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Fragmented Storylines Dull the Spark of ”Postcards”

The series captivates with cultural richness but falters in cohesive narrative delivery.
June 2, 2024
6:54 pm

“Postcards,” the latest Netflix series directed by Hamisha Ahuja, strives to bridge the cinematic worlds of Nollywood and Bollywood.


Following the acclaim of her 2021 film “Namaste Wahala,” Ahuja attempts to shine light deeper into themes of love, family, and societal expectations within the context of Nigerian and Indian cultures. Despite its noble intentions and the rich potential of its premise, the series struggles to achieve a good blend, primarily due to unresolved subplots and a fragmented narrative.


The series begins with a focus on Aunty Olubunmi (Sola Sobowale), who is a prominent socialite in Lagos. She is a figure of exuberance at social gatherings, always the life of the party. However, her public persona contrasts sharply with her private life, which is marked by solitude and declining health. The character’s complexity is brought to life by Sobowale, whose performance anchors the series amidst its many narrative threads.


Postcards - Richard Mofe Damijo
Postcards – Richard Mofe Damijo

Aunty Bunmi’s son, Oluyemi or Yemi (Tobi Bakre), is a struggling dancer with aspirations that seem far beyond his reach in Nigeria. His dreams take a turn when he is selected by an Indian dance agency to perform as a backup dancer, a role that takes him to Mumbai. This subplot, while initially promising, is marred by clichéd obstacles such as workplace bullying from a lead dancer named Ronny. Although Yemi finds a supportive ally and potential love interest in Aarti, the lack of depth in these relationships leaves viewers wanting more substance.


Parallel to Yemi’s journey is the life of Aunty Bunmi’s brother, Olumide (Richard Mofe-Damijo), a successful yet emotionally distant businessman who has long been settled in India. His life takes an unexpected turn when he encounters Rekha, an old flame, at a property he visits. Rekha’s rejection of Olumide years earlier, due to familial pressures, is a poignant subplot that is unfortunately underdeveloped, leaving viewers with lingering questions about their past and potential future.


Aunty Bunmi’s health issues serve as a critical plot device that drives her to India for medical treatment. Her interactions with Dr. Siddarth (Rajneesh Duggal), and his Nigerian wife, Zainab (Rahama Sadau), introduce additional layers to the story. Siddarth and Zainab’s marital discord, rooted in their differing views on having children, reflects broader themes of family expectations and personal aspirations. However, this subplot too suffers from a lack of resolution and clarity, as the reasons behind their marital conflict remain superficially addressed.


The series shines in its portrayal of cultural intersections, presenting a rich blend of Nigerian and Indian traditions, languages, and social norms. Scenes oscillate between the vibrant streets of Lagos and the bustling cityscape of Mumbai, offering a visually rich experience. The cinematography captures the essence of both locales, from the luxurious settings that Aunty Bunmi navigates to the harsher realities faced by Yemi in his pursuit of a dance career. The inclusion of dance sequences and musical elements adds an entertaining dimension, though these moments often feel disconnected from the core narrative.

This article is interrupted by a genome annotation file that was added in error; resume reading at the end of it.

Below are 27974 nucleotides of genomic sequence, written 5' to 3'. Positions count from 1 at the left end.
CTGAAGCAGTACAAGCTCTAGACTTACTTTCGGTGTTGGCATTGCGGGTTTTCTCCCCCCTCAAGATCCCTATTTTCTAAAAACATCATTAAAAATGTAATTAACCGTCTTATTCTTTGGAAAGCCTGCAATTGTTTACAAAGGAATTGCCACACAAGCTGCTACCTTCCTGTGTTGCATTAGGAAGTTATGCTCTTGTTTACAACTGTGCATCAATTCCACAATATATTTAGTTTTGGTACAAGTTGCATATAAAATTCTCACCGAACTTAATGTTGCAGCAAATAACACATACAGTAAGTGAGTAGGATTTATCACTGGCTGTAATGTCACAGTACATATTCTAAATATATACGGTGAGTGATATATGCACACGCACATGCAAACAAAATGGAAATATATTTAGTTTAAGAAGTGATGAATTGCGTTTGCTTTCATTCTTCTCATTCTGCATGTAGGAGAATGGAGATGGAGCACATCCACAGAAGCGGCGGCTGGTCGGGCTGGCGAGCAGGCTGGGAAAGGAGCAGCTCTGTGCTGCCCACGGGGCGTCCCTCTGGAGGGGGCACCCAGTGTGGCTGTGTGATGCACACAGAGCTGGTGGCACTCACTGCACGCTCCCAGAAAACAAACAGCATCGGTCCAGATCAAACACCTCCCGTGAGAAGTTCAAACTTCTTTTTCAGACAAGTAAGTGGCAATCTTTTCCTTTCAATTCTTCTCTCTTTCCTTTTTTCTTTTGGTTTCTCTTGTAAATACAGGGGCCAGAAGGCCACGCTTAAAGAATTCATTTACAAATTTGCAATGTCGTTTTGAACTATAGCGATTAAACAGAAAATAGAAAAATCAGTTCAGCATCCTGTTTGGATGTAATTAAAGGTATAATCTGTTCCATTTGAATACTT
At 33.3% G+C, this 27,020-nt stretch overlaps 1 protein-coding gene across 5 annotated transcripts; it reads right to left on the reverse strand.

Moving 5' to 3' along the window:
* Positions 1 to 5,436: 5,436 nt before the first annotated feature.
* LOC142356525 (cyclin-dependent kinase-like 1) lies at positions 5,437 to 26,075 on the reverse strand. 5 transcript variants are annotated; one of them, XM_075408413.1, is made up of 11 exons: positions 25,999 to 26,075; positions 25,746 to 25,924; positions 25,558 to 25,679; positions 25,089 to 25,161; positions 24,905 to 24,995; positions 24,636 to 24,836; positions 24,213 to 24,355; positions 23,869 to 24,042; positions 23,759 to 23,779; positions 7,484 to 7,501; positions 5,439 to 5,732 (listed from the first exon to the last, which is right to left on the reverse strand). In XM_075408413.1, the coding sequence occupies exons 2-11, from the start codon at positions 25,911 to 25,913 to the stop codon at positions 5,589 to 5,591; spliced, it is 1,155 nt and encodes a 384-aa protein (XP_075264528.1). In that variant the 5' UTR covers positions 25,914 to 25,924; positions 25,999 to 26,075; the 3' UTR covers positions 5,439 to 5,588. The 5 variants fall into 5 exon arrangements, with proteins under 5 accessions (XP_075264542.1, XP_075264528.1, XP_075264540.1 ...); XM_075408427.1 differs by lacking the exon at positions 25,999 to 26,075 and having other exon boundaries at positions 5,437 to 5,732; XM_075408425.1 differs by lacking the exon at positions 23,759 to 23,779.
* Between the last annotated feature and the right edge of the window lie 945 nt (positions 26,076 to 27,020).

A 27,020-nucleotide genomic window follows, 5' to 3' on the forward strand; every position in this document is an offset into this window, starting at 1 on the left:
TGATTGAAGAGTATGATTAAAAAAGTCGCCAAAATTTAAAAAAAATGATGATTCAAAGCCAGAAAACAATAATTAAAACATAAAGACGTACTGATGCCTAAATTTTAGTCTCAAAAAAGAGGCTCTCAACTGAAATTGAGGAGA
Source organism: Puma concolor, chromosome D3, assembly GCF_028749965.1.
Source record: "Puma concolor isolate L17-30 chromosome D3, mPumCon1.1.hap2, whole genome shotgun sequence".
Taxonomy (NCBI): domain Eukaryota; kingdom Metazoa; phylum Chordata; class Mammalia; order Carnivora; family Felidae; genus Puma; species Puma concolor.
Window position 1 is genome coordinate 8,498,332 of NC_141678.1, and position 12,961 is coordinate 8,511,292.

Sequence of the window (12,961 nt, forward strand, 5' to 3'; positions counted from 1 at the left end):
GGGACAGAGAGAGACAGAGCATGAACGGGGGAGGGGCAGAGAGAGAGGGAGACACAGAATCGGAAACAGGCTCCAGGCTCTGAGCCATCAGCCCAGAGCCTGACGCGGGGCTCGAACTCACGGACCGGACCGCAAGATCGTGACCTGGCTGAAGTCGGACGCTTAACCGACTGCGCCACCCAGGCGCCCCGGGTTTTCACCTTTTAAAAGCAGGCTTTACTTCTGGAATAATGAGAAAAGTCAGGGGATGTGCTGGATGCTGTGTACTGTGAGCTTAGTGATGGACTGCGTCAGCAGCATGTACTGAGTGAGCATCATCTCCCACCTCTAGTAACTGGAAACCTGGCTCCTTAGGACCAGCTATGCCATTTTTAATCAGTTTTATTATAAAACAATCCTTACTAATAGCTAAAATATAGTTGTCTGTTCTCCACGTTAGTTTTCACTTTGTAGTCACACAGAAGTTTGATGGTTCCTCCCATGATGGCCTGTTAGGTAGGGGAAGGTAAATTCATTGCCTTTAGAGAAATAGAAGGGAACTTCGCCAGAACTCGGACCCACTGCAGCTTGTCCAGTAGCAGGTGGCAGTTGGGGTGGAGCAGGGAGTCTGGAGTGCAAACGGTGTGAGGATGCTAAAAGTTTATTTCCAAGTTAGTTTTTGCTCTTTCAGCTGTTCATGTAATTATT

Postcards - Sola Sobowale
Postcards – Sola Sobowale

Despite the commendable efforts in cultural representation, “Postcards” is hindered by its inability to tie and balance its numerous subplots into a cohesive whole. The series introduces intriguing storylines but fails to provide satisfying conclusions, leaving many threads dangling. For instance, the tension between Yemi and Ronny lacks a substantive backstory, making Ronny’s antagonism feel unwarranted. Similarly, Olumide and Rekha’s relationship history is hinted at but never fully explored, diminishing the emotional impact of their reunion.


Moreover, the central conflict surrounding Aunty Bunmi’s health and her strained relationship with her son Yemi is inadequately developed. The narrative hints at deep-seated issues between mother and son, yet these are glossed over in favor of more superficial plot points. Aunty Bunmi’s journey to reconcile with her son and confront her own mortality could have provided a strong emotional backbone to the series, but it is ultimately overshadowed by the series’ scattered focus.


The supporting characters, while portrayed by a talented ensemble cast, are similarly underutilized. Rahama Sadau’s Zainab character, for example, is depicted as a woman caught between cultural expectations and personal desires, yet her character arc is left incomplete. The dynamics between Zainab and Siddarth, particularly their disagreement over starting a family, could have added significant conflict and depth to the series, but these issues are only addressed on the surface.


Postcards - Nancy Isime
Postcards – Nancy Isime

“Postcards” stands as an ambitious yet flawed attempt to merge the Nollywood and Bollywood film world. The series excels in its cultural representation and the performances of its lead actors, particularly Sola Sobowale and Richard Mofe-Damijo. However, the disjointed narrative and unresolved subplots reduce its potential, resulting in a fragmented viewing experience.


“Postcards” had the ingredients for a compelling cross-cultural film but ultimately falls short in execution, leaving audiences with more questions than answers.


Release Date: May 3, 2024

Streaming platform: Netflix

Episodes: 6 Episodes

Running time: Approximately 33 minutes per episode

Director: Hamisha Ahuja

Cast: Sola Sobowale, Richard Mofe-Damijo, Rahamu Sadau, Nancy Isime, Rio Kapadia, Rajneesh Duggal.

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